To characterize chronic use, we generally lack reliable information on the doses of THC that is commonly used by regular cannabis users (Norberg et al., 2012). As a consequence, epidemiological studies have usually defined “heavy” or “regular” cannabis use as daily or near daily use, because this pattern of continued use over years predicts increased risks of adverse health effects (Hall & Pacula, 2002). Accordingly, in our study we applied a combination of criteria, including weekly consumption and age at first use, to qualify participants as regular cannabis users. Furthermore, in our sample, all patients reported consuming cannabis exclusively through cigarettes.

Detailed drug histories were obtained from participants using questionnaires to avoid other forms of addiction and comorbidities. Patients were assessed using the Alcohol, Smoking, and Substance Involvement Screening Test (ASSIST), a short screening questionnaire to evaluate the use of different substances (tobacco products, alcohol, cannabis, cocaine, amphetamine-type stimulants, sedatives and sleeping pills, hallucinogens, inhalants, opioids, and “other drugs”) and consequences associated (Humeniuk et al., 2008; Khan et al., 2011). Finally, CUD participants were asked to stop their cannabis use 24 h before the screening to preclude any possible acute influence on measures.

Go/NoGo task

The Go/NoGo is a computerized task used to study sustained attention and inhibitory control as hallmarks of executive functioning, which is generally altered in substance-abuse disorders (Verbruggen & Logan, 2008). This task measures the capacity to inhibit a pre-potent response (i.e., dominant or automatic motor response). It consists in left- or right- pointing arrows appearing briefly on the screen, participants must select the corresponding on the keyboard as fast as possible (Go condition). Randomly on 20% of trials, the arrow color changes to blue, this represents the NoGo condition in which the motor response must be inhibited Fig. 1.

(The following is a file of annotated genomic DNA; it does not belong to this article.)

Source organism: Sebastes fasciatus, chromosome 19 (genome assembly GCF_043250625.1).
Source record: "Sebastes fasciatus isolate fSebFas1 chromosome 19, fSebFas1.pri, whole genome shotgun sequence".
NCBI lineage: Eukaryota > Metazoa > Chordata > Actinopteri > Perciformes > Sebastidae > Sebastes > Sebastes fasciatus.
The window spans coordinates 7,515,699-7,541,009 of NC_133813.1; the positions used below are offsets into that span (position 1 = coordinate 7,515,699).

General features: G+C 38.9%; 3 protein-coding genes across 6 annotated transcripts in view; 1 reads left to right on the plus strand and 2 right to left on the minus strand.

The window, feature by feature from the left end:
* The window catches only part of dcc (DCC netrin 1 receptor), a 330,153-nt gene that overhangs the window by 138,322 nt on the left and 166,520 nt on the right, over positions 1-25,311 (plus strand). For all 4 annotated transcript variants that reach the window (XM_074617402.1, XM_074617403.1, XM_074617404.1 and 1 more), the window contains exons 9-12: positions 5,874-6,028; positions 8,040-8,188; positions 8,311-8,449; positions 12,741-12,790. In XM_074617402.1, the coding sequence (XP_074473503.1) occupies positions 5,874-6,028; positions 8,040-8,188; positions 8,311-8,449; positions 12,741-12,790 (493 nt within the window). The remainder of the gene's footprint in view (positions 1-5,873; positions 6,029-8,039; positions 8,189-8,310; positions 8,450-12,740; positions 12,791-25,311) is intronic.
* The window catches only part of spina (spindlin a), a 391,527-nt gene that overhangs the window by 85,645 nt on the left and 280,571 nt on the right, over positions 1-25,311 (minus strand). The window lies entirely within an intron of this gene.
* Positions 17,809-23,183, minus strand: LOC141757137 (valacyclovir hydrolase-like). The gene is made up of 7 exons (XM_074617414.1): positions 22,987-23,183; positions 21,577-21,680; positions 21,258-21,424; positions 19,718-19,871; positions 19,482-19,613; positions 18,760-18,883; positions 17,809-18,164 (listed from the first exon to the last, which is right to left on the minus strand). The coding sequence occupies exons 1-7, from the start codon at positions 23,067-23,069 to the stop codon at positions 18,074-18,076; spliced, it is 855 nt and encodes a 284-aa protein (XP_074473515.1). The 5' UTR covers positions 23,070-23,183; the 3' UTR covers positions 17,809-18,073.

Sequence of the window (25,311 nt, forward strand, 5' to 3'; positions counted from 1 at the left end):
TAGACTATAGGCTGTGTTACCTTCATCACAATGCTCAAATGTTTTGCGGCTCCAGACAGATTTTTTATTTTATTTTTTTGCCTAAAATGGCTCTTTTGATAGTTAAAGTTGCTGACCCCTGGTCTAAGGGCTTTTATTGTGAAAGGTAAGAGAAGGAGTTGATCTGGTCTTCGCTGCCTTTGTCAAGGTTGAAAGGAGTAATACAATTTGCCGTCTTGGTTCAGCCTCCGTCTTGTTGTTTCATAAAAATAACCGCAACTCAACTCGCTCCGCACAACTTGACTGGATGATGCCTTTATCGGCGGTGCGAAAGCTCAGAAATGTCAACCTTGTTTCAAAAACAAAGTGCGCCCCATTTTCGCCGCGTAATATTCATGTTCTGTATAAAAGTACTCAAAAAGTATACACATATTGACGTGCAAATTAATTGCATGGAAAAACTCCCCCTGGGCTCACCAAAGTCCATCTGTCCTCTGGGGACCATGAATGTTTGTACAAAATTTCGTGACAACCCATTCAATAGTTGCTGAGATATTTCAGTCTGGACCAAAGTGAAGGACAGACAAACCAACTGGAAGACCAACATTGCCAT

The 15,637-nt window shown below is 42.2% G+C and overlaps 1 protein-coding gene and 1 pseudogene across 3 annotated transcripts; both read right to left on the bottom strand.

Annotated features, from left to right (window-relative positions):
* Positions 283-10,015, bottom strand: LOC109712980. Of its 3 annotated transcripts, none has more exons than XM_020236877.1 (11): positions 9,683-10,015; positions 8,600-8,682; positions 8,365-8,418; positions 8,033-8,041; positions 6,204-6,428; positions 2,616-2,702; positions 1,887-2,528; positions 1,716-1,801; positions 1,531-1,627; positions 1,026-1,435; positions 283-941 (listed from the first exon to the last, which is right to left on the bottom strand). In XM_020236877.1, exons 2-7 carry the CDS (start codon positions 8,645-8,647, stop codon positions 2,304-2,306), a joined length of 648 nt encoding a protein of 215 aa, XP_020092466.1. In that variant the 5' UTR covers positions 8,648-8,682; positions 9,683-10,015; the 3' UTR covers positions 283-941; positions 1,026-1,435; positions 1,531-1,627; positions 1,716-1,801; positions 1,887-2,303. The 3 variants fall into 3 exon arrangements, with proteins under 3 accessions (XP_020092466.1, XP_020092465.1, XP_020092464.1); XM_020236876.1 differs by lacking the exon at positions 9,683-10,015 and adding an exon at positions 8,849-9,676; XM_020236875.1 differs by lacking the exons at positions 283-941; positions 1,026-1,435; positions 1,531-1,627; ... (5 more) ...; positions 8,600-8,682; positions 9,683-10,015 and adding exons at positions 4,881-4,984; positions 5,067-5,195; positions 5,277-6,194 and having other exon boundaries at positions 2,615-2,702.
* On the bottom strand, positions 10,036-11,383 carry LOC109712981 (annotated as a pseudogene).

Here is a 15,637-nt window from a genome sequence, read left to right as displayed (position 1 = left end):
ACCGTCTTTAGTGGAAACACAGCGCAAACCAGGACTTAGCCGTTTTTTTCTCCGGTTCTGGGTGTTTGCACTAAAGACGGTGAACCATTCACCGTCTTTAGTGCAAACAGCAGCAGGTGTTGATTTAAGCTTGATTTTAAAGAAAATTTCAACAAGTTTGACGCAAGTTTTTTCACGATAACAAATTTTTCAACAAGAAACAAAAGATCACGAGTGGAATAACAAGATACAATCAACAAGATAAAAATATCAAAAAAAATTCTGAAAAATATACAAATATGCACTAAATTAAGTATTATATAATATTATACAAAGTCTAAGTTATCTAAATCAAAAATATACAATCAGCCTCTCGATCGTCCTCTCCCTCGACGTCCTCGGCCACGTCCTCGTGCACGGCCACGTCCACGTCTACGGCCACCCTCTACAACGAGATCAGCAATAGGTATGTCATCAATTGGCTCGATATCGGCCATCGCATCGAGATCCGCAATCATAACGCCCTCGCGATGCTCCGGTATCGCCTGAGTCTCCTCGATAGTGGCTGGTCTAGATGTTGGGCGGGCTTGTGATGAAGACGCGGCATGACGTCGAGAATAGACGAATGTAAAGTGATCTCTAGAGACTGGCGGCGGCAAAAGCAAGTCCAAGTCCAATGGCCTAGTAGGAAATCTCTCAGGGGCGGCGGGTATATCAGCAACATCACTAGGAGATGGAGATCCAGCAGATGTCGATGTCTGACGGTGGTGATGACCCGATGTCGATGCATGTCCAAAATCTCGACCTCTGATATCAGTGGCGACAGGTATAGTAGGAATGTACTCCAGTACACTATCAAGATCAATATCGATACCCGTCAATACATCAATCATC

Fig. 1
figure 1

Schematic display of the Go NoGo task paradigm (Gan et al., 2014)

The parameters of the task were set as follows:

  • Maximal reaction time: 1.0 s

  • Intertrial interval: 0.25 s

  • Initial signal delay: 0.250 s

  • Numbers of experiment blocks: 2

  • Delay between blocks: 30 s, with feedback on the performance of each block.

The random list for signal presentation was organized with 10 Go stimuli and 2 NoGo stimuli (1/6 of the trials were NoGo trials). The task included 1 practice block, which contains 24 trials with 20 Go and 4 NoGo stimuli, and 2 experimental blocks in which design was repeated 20 times. At the end of the task, the subject’s performance parameters were recorded, as the numbers of Go and No-Go responses for each condition: correct, incorrect on a NoGo, incorrect on a Go, and missed.

Results were analysed using the framework of Signal Detection theory (Macmillan & Creelman, 2005), which attributes responses to a combination of sensitivity (as detecting a signal, i.e., Go) and specificity (i.e., NoGo). Here, accuracy is represented by the Hit rate (success rate), i.e., the proportion of correct responses on Go trials (conversely known as omission errors) and was used as an index of attentional performance (Li et al., 2006; Saunders et al., 2008). The proportion of incorrect responses on NoGo trials (i.e., commission error) was used as an index of inhibitory control (Li et al., 2006; Macmillan & Creelman, 2005).